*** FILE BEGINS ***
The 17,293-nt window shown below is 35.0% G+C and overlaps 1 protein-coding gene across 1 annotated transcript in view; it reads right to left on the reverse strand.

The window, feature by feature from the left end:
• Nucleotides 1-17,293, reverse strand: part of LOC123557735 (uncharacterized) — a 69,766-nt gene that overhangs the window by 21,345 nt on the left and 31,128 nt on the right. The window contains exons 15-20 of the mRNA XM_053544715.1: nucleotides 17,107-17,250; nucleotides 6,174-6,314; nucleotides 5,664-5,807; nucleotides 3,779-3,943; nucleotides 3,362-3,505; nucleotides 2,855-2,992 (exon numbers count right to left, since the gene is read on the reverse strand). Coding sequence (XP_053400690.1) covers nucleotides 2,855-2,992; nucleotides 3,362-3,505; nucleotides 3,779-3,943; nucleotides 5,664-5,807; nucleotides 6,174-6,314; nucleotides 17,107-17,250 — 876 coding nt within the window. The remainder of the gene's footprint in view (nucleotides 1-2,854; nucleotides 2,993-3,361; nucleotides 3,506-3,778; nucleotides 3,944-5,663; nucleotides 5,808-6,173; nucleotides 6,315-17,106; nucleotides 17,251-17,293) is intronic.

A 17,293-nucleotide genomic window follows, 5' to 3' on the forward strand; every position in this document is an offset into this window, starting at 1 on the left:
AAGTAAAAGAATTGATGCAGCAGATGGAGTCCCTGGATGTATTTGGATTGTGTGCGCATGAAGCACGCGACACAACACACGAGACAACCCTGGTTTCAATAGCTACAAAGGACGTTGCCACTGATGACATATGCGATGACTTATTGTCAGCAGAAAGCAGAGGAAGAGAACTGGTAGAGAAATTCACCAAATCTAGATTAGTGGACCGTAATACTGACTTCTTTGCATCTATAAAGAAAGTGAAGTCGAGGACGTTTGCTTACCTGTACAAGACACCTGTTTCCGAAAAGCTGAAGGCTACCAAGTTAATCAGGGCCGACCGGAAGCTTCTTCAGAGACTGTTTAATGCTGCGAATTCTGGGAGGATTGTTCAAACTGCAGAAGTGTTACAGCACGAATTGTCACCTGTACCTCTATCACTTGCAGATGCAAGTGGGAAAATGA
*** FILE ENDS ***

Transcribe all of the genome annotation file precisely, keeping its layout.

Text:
The 17,293-nt window shown below is 35.0% G+C and overlaps 1 protein-coding gene across 1 annotated transcript in view; it reads right to left on the reverse strand.

The window, feature by feature from the left end:
• Nucleotides 1-17,293, reverse strand: part of LOC123557735 (uncharacterized) — a 69,766-nt gene that overhangs the window by 21,345 nt on the left and 31,128 nt on the right. The window contains exons 15-20 of the mRNA XM_053544715.1: nucleotides 17,107-17,250; nucleotides 6,174-6,314; nucleotides 5,664-5,807; nucleotides 3,779-3,943; nucleotides 3,362-3,505; nucleotides 2,855-2,992 (exon numbers count right to left, since the gene is read on the reverse strand). Coding sequence (XP_053400690.1) covers nucleotides 2,855-2,992; nucleotides 3,362-3,505; nucleotides 3,779-3,943; nucleotides 5,664-5,807; nucleotides 6,174-6,314; nucleotides 17,107-17,250 — 876 coding nt within the window. The remainder of the gene's footprint in view (nucleotides 1-2,854; nucleotides 2,993-3,361; nucleotides 3,506-3,778; nucleotides 3,944-5,663; nucleotides 5,808-6,173; nucleotides 6,315-17,106; nucleotides 17,251-17,293) is intronic.

A 17,293-nucleotide genomic window follows, 5' to 3' on the forward strand; every position in this document is an offset into this window, starting at 1 on the left:
AAGTAAAAGAATTGATGCAGCAGATGGAGTCCCTGGATGTATTTGGATTGTGTGCGCATGAAGCACGCGACACAACACACGAGACAACCCTGGTTTCAATAGCTACAAAGGACGTTGCCACTGATGACATATGCGATGACTTATTGTCAGCAGAAAGCAGAGGAAGAGAACTGGTAGAGAAATTCACCAAATCTAGATTAGTGGACCGTAATACTGACTTCTTTGCATCTATAAAGAAAGTGAAGTCGAGGACGTTTGCTTACCTGTACAAGACACCTGTTTCCGAAAAGCTGAAGGCTACCAAGTTAATCAGGGCCGACCGGAAGCTTCTTCAGAGACTGTTTAATGCTGCGAATTCTGGGAGGATTGTTCAAACTGCAGAAGTGTTACAGCACGAATTGTCACCTGTACCTCTATCACTTGCAGATGCAAGTGGGAAAATGA